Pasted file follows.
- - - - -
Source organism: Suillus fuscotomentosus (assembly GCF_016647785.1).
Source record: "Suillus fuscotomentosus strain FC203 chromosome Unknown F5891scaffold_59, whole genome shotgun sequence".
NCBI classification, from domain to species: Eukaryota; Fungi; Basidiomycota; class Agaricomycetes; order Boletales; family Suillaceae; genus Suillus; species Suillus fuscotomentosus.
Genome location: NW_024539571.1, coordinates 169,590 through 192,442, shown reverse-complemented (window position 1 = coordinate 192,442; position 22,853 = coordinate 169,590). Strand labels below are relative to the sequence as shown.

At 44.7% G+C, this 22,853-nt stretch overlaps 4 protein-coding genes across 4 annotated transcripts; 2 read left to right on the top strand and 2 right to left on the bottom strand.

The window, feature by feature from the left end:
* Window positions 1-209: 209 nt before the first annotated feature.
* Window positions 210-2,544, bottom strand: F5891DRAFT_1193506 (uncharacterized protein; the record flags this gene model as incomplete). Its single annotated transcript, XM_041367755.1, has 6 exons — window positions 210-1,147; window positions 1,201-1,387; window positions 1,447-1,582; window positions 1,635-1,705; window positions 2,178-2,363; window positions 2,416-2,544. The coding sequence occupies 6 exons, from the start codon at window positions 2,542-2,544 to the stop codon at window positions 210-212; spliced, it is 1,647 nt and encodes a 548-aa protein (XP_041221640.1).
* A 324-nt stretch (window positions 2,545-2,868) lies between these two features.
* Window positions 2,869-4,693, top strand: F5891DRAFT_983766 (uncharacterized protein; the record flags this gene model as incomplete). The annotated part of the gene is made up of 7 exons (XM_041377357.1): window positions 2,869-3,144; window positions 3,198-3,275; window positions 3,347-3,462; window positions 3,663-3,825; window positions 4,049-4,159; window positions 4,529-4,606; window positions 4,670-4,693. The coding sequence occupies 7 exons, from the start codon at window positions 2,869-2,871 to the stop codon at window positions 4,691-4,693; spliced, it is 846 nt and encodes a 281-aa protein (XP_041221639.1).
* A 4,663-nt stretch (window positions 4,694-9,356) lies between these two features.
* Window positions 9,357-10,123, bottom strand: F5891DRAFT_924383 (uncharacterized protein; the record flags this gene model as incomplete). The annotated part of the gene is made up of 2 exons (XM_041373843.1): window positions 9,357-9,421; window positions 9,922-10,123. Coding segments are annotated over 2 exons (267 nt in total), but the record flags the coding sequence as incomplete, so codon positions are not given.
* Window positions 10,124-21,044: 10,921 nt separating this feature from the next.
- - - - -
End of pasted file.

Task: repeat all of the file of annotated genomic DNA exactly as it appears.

Source organism: Suillus fuscotomentosus (assembly GCF_016647785.1).
Source record: "Suillus fuscotomentosus strain FC203 chromosome Unknown F5891scaffold_59, whole genome shotgun sequence".
NCBI classification, from domain to species: Eukaryota; Fungi; Basidiomycota; class Agaricomycetes; order Boletales; family Suillaceae; genus Suillus; species Suillus fuscotomentosus.
Genome location: NW_024539571.1, coordinates 169,590 through 192,442, shown reverse-complemented (window position 1 = coordinate 192,442; position 22,853 = coordinate 169,590). Strand labels below are relative to the sequence as shown.

At 44.7% G+C, this 22,853-nt stretch overlaps 4 protein-coding genes across 4 annotated transcripts; 2 read left to right on the top strand and 2 right to left on the bottom strand.

The window, feature by feature from the left end:
* Window positions 1-209: 209 nt before the first annotated feature.
* Window positions 210-2,544, bottom strand: F5891DRAFT_1193506 (uncharacterized protein; the record flags this gene model as incomplete). Its single annotated transcript, XM_041367755.1, has 6 exons — window positions 210-1,147; window positions 1,201-1,387; window positions 1,447-1,582; window positions 1,635-1,705; window positions 2,178-2,363; window positions 2,416-2,544. The coding sequence occupies 6 exons, from the start codon at window positions 2,542-2,544 to the stop codon at window positions 210-212; spliced, it is 1,647 nt and encodes a 548-aa protein (XP_041221640.1).
* A 324-nt stretch (window positions 2,545-2,868) lies between these two features.
* Window positions 2,869-4,693, top strand: F5891DRAFT_983766 (uncharacterized protein; the record flags this gene model as incomplete). The annotated part of the gene is made up of 7 exons (XM_041377357.1): window positions 2,869-3,144; window positions 3,198-3,275; window positions 3,347-3,462; window positions 3,663-3,825; window positions 4,049-4,159; window positions 4,529-4,606; window positions 4,670-4,693. The coding sequence occupies 7 exons, from the start codon at window positions 2,869-2,871 to the stop codon at window positions 4,691-4,693; spliced, it is 846 nt and encodes a 281-aa protein (XP_041221639.1).
* A 4,663-nt stretch (window positions 4,694-9,356) lies between these two features.
* Window positions 9,357-10,123, bottom strand: F5891DRAFT_924383 (uncharacterized protein; the record flags this gene model as incomplete). The annotated part of the gene is made up of 2 exons (XM_041373843.1): window positions 9,357-9,421; window positions 9,922-10,123. Coding segments are annotated over 2 exons (267 nt in total), but the record flags the coding sequence as incomplete, so codon positions are not given.
* Window positions 10,124-21,044: 10,921 nt separating this feature from the next.